Friday, March 15, 2019

"Have you tried turning it off and on again?" "Yes, my robot did"

Ok, so it's not quite a robot, but it is automated...

Yesterday while I was at work, there was a power failure at home that lasted longer than my UPS could handle. My server shut down, and when it came back up after the power was restored, it couldn't get online. The problem that I discovered after I got home was that the cable modem had stopped responding to DHCP requests, pings, or anything. The solution to this was simple - unplug it and plug it back in.

But what if something like this happens when I'm out of town? I need some way of resetting it without being physically present. I realized I already had the components to hack together a solution - I had a relay module from an Arduino kit, an Arduino already up and running controlling my air conditioner via an IR LED, and jumper wire. I even had a script monitoring the internet connection already running on the server, but all it could do at that point is force the server to re-request DHCP. All I needed to do was cut the low-voltage wire for the power adapter, connect the cut ends to the Common Normally Closed terminal of the relay, then wire it to my Arduino. That proved a bit challenging, because the Arduino has to be in a spot where its LEDs have line-of-sight to my air conditioner, but I don't want to put the modem right there. I had to chain together several individual jumper wires to get it to reach, and I may re-visit that design in the future.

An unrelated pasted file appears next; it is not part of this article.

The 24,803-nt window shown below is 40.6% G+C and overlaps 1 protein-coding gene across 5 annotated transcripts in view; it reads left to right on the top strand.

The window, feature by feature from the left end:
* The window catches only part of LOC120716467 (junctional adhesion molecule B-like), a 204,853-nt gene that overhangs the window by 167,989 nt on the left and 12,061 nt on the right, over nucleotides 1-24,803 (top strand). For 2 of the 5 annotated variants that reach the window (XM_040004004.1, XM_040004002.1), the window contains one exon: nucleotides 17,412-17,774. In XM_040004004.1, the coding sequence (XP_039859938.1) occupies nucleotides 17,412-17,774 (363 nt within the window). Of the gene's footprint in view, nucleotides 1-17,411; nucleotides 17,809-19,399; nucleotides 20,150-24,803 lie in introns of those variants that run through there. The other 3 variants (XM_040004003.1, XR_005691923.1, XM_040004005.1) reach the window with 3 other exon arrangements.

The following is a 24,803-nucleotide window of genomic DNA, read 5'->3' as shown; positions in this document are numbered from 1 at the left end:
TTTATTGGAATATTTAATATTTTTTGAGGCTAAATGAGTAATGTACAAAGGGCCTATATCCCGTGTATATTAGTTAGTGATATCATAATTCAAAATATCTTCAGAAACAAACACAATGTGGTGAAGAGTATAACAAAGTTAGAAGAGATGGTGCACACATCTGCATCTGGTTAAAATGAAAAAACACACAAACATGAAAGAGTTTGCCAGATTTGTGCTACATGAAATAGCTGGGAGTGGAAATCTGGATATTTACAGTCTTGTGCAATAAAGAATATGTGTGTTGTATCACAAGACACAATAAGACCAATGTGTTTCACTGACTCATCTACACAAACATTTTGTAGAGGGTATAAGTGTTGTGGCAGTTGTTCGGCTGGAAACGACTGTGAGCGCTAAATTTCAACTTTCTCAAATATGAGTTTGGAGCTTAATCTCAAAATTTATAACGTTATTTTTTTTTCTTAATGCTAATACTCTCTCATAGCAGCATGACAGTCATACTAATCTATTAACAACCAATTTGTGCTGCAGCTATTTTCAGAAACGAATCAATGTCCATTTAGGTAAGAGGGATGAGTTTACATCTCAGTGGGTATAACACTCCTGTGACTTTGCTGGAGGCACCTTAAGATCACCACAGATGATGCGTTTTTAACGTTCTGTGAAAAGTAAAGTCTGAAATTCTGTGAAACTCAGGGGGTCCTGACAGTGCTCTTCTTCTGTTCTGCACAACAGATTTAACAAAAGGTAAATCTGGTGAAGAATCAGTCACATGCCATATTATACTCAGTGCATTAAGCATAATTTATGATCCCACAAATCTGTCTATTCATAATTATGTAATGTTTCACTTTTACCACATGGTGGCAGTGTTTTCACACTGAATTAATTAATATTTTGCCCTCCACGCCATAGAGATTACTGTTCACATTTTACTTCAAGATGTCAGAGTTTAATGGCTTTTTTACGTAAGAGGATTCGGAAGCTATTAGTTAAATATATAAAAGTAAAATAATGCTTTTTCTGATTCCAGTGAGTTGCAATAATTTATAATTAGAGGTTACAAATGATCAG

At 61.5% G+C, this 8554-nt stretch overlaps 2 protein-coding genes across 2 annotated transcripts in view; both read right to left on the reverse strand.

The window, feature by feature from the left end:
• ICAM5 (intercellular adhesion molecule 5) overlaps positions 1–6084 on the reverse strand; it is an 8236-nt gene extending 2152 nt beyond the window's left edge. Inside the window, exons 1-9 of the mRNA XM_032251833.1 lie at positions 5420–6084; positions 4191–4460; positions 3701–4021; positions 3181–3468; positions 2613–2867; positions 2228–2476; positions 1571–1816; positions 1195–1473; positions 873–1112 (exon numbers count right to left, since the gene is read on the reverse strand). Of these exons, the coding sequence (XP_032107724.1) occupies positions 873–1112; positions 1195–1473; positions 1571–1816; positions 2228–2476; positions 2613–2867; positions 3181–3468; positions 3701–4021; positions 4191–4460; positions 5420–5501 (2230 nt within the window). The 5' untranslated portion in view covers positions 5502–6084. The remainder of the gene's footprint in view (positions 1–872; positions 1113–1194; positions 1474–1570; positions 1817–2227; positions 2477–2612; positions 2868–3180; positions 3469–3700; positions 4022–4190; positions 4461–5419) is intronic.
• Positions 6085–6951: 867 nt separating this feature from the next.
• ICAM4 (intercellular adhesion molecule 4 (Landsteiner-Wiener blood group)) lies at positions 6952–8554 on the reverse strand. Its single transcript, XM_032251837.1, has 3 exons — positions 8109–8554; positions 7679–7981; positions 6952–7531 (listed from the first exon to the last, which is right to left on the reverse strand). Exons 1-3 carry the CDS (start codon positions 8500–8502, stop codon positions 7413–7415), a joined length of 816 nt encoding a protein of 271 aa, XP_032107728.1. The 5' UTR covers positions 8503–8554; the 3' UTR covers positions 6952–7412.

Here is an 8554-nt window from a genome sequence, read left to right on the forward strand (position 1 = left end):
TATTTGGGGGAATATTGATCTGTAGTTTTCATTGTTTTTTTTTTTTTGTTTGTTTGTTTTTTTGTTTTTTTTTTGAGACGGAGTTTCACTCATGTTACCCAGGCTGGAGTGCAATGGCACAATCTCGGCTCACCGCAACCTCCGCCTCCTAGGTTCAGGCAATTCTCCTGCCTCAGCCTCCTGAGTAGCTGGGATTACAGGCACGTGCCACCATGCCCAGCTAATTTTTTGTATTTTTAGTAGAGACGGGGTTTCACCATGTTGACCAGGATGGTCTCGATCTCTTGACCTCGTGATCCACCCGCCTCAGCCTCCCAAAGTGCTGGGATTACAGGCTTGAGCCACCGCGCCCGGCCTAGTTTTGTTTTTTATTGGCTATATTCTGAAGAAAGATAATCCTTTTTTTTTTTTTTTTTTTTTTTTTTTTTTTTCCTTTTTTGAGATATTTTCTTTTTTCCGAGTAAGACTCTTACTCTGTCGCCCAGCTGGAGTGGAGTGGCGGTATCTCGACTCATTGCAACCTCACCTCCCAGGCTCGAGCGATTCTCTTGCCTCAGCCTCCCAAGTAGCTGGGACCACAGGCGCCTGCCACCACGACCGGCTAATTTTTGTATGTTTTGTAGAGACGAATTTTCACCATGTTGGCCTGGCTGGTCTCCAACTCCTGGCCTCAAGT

So then it's just a matter of writing the software. I modified my existing Arduino sketch to pull a GPIO high most of the time, but when it receives a command over USB serial, pulls it low for 5 seconds. The relay module has a P-channel MOSFET controlling the relay, so it is active-low. When the relay activates, it disconnects the Normally Closed circuit and the modem reboots. I set up my monitoring software so that if it can't ping the modem for a period of 90 seconds, it resets. While the modem is connecting, it hands out a local IP address of, so I can still ping it and grab the status. It also resets the whole thing if it boots up, but doesn't come online within 4 minutes.

It's not the most hacky solution I've come up with so far, but it's close.

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